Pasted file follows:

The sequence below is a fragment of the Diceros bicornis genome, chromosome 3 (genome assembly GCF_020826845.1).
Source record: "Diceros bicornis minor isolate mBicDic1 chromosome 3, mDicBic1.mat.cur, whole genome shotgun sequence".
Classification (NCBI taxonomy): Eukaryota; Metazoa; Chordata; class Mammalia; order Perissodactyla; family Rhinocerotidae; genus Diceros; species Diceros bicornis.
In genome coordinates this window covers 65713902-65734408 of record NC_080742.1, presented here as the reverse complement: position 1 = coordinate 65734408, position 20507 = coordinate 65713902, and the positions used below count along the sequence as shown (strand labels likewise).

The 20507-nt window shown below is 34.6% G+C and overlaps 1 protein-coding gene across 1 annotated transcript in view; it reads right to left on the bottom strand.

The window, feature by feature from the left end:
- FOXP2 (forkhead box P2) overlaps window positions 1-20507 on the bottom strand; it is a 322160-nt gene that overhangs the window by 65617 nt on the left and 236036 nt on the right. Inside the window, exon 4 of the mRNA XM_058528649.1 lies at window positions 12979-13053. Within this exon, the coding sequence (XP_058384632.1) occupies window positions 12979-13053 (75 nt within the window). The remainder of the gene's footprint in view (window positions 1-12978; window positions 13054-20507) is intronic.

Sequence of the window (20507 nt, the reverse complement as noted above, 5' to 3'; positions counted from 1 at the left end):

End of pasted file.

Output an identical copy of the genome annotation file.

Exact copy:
The sequence below is a fragment of the Diceros bicornis genome, chromosome 3 (genome assembly GCF_020826845.1).
Source record: "Diceros bicornis minor isolate mBicDic1 chromosome 3, mDicBic1.mat.cur, whole genome shotgun sequence".
Classification (NCBI taxonomy): Eukaryota; Metazoa; Chordata; class Mammalia; order Perissodactyla; family Rhinocerotidae; genus Diceros; species Diceros bicornis.
In genome coordinates this window covers 65713902-65734408 of record NC_080742.1, presented here as the reverse complement: position 1 = coordinate 65734408, position 20507 = coordinate 65713902, and the positions used below count along the sequence as shown (strand labels likewise).

The 20507-nt window shown below is 34.6% G+C and overlaps 1 protein-coding gene across 1 annotated transcript in view; it reads right to left on the bottom strand.

The window, feature by feature from the left end:
- FOXP2 (forkhead box P2) overlaps window positions 1-20507 on the bottom strand; it is a 322160-nt gene that overhangs the window by 65617 nt on the left and 236036 nt on the right. Inside the window, exon 4 of the mRNA XM_058528649.1 lies at window positions 12979-13053. Within this exon, the coding sequence (XP_058384632.1) occupies window positions 12979-13053 (75 nt within the window). The remainder of the gene's footprint in view (window positions 1-12978; window positions 13054-20507) is intronic.

Sequence of the window (20507 nt, the reverse complement as noted above, 5' to 3'; positions counted from 1 at the left end):